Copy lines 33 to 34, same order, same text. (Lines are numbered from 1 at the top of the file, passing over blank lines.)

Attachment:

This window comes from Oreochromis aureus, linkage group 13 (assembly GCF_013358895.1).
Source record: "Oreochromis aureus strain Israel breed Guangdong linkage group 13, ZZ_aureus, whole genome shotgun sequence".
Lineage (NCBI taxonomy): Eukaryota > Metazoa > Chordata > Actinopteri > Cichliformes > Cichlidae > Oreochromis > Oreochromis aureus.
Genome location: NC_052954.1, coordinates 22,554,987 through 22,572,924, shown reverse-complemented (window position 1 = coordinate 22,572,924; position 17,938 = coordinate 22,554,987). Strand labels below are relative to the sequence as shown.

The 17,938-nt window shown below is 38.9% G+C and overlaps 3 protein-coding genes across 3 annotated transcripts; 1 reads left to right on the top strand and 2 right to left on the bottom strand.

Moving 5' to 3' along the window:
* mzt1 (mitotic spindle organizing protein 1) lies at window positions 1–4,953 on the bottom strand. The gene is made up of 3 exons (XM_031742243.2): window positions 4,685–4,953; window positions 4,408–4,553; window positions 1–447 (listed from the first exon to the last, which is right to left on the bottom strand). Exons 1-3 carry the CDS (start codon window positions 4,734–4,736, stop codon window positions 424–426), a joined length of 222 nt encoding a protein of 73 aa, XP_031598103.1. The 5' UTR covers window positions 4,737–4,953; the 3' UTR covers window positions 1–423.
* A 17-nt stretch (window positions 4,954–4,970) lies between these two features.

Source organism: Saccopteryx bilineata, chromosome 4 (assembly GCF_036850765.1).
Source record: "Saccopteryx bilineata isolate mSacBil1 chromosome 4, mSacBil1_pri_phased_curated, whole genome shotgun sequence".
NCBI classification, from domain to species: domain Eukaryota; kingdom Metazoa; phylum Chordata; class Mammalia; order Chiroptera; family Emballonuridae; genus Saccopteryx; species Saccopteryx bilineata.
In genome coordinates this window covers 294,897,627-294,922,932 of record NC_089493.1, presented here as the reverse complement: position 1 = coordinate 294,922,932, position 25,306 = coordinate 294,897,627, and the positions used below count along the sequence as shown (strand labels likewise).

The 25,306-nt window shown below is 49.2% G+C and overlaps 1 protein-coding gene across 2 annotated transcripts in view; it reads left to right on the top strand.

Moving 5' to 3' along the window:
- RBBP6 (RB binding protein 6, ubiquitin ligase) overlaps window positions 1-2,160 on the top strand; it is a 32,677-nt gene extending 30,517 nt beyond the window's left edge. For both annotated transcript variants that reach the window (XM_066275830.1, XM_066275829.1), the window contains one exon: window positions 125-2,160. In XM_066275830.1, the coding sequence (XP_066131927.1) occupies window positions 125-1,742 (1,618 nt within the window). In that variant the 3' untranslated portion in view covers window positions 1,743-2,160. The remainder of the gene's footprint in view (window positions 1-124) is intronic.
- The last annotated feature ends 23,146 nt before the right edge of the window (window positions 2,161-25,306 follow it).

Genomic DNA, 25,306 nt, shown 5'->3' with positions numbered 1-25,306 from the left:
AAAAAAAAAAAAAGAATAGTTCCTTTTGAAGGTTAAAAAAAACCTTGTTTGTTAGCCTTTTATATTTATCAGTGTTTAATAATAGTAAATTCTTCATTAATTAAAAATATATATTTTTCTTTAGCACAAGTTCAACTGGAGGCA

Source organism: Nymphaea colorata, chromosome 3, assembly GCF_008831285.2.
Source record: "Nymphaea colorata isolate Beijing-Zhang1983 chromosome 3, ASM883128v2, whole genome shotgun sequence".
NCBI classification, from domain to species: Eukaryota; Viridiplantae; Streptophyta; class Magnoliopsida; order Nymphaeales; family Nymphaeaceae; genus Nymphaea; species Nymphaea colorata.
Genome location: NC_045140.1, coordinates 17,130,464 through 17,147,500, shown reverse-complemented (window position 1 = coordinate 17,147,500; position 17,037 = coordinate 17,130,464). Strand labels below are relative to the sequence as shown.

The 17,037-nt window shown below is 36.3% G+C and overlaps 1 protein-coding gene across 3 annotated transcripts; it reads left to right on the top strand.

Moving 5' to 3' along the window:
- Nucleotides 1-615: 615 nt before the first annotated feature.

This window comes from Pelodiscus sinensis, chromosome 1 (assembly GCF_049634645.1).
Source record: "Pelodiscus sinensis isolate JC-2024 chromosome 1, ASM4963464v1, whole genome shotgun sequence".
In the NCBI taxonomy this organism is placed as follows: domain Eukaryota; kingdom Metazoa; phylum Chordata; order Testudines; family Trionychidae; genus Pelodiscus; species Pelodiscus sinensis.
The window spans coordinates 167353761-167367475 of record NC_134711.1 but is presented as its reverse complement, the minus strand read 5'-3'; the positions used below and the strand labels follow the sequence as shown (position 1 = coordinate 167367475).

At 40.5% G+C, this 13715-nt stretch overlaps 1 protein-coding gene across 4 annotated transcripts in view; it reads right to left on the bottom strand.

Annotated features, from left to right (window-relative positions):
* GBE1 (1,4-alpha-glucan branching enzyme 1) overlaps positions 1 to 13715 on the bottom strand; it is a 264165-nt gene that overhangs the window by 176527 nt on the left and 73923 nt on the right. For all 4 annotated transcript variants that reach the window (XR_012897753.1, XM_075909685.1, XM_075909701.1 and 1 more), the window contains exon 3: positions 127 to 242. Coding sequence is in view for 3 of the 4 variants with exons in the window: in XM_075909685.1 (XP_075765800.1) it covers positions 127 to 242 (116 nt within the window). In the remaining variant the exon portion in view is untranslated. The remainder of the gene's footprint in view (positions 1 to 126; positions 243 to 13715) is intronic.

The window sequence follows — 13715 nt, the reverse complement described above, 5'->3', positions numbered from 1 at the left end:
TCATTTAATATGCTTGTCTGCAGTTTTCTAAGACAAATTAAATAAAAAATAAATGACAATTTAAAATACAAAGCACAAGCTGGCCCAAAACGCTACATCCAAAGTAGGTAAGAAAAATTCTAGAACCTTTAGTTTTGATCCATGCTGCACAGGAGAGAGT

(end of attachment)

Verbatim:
The window sequence follows — 13715 nt, the reverse complement described above, 5'->3', positions numbered from 1 at the left end:
TCATTTAATATGCTTGTCTGCAGTTTTCTAAGACAAATTAAATAAAAAATAAATGACAATTTAAAATACAAAGCACAAGCTGGCCCAAAACGCTACATCCAAAGTAGGTAAGAAAAATTCTAGAACCTTTAGTTTTGATCCATGCTGCACAGGAGAGAGT